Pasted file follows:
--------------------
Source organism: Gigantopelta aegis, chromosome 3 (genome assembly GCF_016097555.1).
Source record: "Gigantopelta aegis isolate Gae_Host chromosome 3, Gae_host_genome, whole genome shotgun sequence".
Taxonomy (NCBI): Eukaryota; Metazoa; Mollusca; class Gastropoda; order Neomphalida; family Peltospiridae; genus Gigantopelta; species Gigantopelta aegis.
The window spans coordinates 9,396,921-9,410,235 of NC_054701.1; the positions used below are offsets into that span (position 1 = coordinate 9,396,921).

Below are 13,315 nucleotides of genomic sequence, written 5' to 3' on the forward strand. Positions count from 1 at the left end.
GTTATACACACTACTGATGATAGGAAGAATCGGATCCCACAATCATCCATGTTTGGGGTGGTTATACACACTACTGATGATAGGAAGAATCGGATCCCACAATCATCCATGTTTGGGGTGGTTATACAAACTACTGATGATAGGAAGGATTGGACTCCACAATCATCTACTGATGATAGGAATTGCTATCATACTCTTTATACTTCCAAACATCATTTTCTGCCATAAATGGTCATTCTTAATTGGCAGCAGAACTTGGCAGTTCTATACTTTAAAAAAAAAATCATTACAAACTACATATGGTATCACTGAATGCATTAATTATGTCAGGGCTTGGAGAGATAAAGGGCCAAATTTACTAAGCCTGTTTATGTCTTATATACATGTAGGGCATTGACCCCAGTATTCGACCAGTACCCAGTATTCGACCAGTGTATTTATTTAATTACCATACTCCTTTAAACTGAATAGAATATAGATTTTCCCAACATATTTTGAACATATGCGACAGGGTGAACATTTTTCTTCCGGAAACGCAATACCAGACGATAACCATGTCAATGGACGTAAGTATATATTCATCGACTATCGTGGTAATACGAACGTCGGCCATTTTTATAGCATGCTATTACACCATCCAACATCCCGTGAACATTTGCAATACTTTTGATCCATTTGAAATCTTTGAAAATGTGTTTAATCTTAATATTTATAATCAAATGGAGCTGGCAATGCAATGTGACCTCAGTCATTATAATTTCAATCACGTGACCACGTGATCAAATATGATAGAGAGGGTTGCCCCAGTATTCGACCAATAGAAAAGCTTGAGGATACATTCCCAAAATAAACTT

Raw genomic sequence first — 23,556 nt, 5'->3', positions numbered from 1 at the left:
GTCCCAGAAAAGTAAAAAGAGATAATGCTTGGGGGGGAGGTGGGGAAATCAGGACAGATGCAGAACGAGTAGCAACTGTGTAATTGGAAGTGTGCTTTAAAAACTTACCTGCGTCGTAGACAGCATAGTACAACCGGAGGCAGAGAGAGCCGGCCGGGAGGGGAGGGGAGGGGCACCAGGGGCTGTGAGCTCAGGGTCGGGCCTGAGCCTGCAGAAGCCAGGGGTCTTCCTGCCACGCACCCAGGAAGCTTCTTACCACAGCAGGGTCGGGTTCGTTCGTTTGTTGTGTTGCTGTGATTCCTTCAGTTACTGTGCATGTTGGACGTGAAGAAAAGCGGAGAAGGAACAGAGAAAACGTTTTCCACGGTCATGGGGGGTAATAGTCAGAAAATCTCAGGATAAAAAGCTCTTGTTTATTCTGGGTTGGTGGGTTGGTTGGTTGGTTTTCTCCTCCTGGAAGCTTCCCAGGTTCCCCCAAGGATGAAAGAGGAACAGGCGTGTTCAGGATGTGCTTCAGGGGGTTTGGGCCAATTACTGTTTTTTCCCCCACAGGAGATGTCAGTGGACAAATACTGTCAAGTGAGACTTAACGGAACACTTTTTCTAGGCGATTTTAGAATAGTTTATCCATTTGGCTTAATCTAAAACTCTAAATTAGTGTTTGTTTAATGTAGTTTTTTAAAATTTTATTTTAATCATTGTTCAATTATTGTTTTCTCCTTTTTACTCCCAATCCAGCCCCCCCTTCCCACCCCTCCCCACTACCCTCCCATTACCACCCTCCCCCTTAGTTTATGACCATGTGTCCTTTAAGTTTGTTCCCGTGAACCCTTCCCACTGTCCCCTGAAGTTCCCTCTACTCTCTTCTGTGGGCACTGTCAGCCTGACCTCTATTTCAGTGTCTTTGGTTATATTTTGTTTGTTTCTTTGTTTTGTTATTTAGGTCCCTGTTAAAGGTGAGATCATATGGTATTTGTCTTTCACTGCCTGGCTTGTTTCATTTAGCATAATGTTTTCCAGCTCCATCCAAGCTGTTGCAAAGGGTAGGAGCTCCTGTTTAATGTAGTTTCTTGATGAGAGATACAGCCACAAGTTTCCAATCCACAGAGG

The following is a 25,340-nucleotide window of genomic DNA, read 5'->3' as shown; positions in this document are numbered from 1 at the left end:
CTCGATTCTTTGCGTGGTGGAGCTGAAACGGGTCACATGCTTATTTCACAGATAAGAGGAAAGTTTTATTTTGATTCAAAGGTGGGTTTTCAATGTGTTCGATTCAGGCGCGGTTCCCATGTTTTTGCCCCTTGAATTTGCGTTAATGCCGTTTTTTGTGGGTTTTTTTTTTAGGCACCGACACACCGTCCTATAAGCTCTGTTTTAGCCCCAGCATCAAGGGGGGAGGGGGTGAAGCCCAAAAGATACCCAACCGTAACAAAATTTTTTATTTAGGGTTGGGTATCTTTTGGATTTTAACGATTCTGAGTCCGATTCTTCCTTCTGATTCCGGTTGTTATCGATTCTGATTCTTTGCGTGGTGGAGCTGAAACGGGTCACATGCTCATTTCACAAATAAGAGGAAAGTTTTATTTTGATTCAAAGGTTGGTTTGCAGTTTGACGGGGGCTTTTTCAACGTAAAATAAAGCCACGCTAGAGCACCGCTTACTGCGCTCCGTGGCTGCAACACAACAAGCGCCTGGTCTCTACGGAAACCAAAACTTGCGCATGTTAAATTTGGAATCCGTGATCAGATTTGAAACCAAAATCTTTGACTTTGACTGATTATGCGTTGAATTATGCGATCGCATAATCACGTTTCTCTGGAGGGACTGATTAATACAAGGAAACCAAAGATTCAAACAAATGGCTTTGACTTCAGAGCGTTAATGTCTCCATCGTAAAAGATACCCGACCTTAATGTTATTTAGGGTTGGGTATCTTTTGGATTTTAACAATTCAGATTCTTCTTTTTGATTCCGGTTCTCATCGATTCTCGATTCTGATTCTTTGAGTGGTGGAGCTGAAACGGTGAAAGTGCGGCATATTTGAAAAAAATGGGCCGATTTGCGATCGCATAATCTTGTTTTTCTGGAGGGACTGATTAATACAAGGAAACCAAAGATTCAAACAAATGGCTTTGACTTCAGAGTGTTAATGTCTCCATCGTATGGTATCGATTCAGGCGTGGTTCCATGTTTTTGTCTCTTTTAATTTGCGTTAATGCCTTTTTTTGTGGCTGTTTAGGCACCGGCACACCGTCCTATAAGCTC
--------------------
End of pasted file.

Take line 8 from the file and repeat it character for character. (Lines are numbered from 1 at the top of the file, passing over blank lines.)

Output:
GTCCCAGAAAAGTAAAAAGAGATAATGCTTGGGGGGGAGGTGGGGAAATCAGGACAGATGCAGAACGAGTAGCAACTGTGTAATTGGAAGTGTGCTTTAAAAACTTACCTGCGTCGTAGACAGCATAGTACAACCGGAGGCAGAGAGAGCCGGCCGGGAGGGGAGGGGAGGGGCACCAGGGGCTGTGAGCTCAGGGTCGGGCCTGAGCCTGCAGAAGCCAGGGGTCTTCCTGCCACGCACCCAGGAAGCTTCTTACCACAGCAGGGTCGGGTTCGTTCGTTTGTTGTGTTGCTGTGATTCCTTCAGTTACTGTGCATGTTGGACGTGAAGAAAAGCGGAGAAGGAACAGAGAAAACGTTTTCCACGGTCATGGGGGGTAATAGTCAGAAAATCTCAGGATAAAAAGCTCTTGTTTATTCTGGGTTGGTGGGTTGGTTGGTTGGTTTTCTCCTCCTGGAAGCTTCCCAGGTTCCCCCAAGGATGAAAGAGGAACAGGCGTGTTCAGGATGTGCTTCAGGGGGTTTGGGCCAATTACTGTTTTTTCCCCCACAGGAGATGTCAGTGGACAAATACTGTCAAGTGAGACTTAACGGAACACTTTTTCTAGGCGATTTTAGAATAGTTTATCCATTTGGCTTAATCTAAAACTCTAAATTAGTGTTTGTTTAATGTAGTTTTTTAAAATTTTATTTTAATCATTGTTCAATTATTGTTTTCTCCTTTTTACTCCCAATCCAGCCCCCCCTTCCCACCCCTCCCCACTACCCTCCCATTACCACCCTCCCCCTTAGTTTATGACCATGTGTCCTTTAAGTTTGTTCCCGTGAACCCTTCCCACTGTCCCCTGAAGTTCCCTCTACTCTCTTCTGTGGGCACTGTCAGCCTGACCTCTATTTCAGTGTCTTTGGTTATATTTTGTTTGTTTCTTTGTTTTGTTATTTAGGTCCCTGTTAAAGGTGAGATCATATGGTATTTGTCTTTCACTGCCTGGCTTGTTTCATTTAGCATAATGTTTTCCAGCTCCATCCAAGCTGTTGCAAAGGGTAGGAGCTCCTGTTTAATGTAGTTTCTTGATGAGAGATACAGCCACAAGTTTCCAATCCACAGAGG